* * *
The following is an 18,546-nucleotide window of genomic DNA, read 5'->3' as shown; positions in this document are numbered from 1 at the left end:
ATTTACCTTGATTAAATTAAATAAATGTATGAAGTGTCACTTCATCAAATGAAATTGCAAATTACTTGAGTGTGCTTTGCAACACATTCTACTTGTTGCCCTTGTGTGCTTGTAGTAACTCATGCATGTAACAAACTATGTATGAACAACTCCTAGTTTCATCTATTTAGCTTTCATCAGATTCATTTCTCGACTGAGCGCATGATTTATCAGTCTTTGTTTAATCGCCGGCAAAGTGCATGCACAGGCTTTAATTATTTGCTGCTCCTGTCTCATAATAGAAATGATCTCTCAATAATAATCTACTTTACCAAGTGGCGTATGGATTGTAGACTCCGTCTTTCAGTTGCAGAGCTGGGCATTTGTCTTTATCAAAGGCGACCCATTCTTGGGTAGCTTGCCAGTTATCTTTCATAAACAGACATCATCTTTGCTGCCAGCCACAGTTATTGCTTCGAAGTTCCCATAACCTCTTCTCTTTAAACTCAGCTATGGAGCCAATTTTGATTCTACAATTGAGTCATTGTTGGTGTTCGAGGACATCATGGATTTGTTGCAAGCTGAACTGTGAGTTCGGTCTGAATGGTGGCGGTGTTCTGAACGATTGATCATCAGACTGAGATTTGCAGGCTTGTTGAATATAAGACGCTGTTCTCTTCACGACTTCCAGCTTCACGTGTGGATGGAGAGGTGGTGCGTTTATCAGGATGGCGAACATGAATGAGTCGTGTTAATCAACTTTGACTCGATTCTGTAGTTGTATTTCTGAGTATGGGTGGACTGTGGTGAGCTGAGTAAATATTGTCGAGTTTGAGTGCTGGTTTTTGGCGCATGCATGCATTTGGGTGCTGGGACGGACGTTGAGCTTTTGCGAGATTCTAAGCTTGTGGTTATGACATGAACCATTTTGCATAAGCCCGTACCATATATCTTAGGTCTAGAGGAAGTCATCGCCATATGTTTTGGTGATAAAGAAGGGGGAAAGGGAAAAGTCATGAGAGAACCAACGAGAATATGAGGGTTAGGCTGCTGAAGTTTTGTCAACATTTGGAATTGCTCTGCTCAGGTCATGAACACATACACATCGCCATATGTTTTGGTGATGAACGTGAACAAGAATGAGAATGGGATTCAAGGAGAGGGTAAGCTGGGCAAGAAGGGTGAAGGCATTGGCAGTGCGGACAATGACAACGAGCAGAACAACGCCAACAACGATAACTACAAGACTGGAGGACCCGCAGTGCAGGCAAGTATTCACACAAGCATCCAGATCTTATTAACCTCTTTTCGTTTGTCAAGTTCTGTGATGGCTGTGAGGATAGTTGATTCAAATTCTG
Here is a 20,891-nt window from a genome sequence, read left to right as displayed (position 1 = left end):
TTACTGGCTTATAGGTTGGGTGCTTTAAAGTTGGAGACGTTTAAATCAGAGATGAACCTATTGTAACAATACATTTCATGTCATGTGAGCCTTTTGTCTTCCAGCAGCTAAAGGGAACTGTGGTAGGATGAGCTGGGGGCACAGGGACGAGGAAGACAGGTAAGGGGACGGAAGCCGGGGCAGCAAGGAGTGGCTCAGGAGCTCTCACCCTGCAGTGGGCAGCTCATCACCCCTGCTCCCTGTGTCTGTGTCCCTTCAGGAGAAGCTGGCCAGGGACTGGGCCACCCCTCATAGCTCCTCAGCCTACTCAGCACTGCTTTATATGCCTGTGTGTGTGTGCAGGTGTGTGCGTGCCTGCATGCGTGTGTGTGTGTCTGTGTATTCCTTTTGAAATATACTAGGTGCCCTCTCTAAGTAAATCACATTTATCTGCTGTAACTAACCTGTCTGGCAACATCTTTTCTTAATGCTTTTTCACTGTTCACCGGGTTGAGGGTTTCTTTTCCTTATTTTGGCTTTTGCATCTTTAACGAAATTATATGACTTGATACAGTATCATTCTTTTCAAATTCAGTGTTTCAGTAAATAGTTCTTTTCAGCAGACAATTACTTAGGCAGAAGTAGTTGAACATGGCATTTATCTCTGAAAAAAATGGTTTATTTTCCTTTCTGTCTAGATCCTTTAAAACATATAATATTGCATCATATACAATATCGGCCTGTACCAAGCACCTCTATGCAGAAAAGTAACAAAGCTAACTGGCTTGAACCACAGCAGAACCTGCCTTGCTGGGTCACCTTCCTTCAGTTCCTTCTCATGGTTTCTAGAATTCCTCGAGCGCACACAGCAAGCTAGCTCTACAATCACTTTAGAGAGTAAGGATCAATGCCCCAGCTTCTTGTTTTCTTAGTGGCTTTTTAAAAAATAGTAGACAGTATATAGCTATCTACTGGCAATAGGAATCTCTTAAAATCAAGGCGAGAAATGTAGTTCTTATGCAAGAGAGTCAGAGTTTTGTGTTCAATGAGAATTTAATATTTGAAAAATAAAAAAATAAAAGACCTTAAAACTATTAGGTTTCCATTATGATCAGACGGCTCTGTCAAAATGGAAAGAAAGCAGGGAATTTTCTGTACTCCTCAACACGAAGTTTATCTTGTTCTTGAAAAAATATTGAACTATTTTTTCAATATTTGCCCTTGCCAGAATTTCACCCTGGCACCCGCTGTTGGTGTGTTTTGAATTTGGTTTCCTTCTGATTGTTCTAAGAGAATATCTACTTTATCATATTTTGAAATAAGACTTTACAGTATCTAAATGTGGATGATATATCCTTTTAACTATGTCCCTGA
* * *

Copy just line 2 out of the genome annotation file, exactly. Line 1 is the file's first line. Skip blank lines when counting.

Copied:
ATTTACCTTGATTAAATTAAATAAATGTATGAAGTGTCACTTCATCAAATGAAATTGCAAATTACTTGAGTGTGCTTTGCAACACATTCTACTTGTTGCCCTTGTGTGCTTGTAGTAACTCATGCATGTAACAAACTATGTATGAACAACTCCTAGTTTCATCTATTTAGCTTTCATCAGATTCATTTCTCGACTGAGCGCATGATTTATCAGTCTTTGTTTAATCGCCGGCAAAGTGCATGCACAGGCTTTAATTATTTGCTGCTCCTGTCTCATAATAGAAATGATCTCTCAATAATAATCTACTTTACCAAGTGGCGTATGGATTGTAGACTCCGTCTTTCAGTTGCAGAGCTGGGCATTTGTCTTTATCAAAGGCGACCCATTCTTGGGTAGCTTGCCAGTTATCTTTCATAAACAGACATCATCTTTGCTGCCAGCCACAGTTATTGCTTCGAAGTTCCCATAACCTCTTCTCTTTAAACTCAGCTATGGAGCCAATTTTGATTCTACAATTGAGTCATTGTTGGTGTTCGAGGACATCATGGATTTGTTGCAAGCTGAACTGTGAGTTCGGTCTGAATGGTGGCGGTGTTCTGAACGATTGATCATCAGACTGAGATTTGCAGGCTTGTTGAATATAAGACGCTGTTCTCTTCACGACTTCCAGCTTCACGTGTGGATGGAGAGGTGGTGCGTTTATCAGGATGGCGAACATGAATGAGTCGTGTTAATCAACTTTGACTCGATTCTGTAGTTGTATTTCTGAGTATGGGTGGACTGTGGTGAGCTGAGTAAATATTGTCGAGTTTGAGTGCTGGTTTTTGGCGCATGCATGCATTTGGGTGCTGGGACGGACGTTGAGCTTTTGCGAGATTCTAAGCTTGTGGTTATGACATGAACCATTTTGCATAAGCCCGTACCATATATCTTAGGTCTAGAGGAAGTCATCGCCATATGTTTTGGTGATAAAGAAGGGGGAAAGGGAAAAGTCATGAGAGAACCAACGAGAATATGAGGGTTAGGCTGCTGAAGTTTTGTCAACATTTGGAATTGCTCTGCTCAGGTCATGAACACATACACATCGCCATATGTTTTGGTGATGAACGTGAACAAGAATGAGAATGGGATTCAAGGAGAGGGTAAGCTGGGCAAGAAGGGTGAAGGCATTGGCAGTGCGGACAATGACAACGAGCAGAACAACGCCAACAACGATAACTACAAGACTGGAGGACCCGCAGTGCAGGCAAGTATTCACACAAGCATCCAGATCTTATTAACCTCTTTTCGTTTGTCAAGTTCTGTGATGGCTGTGAGGATAGTTGATTCAAATTCTG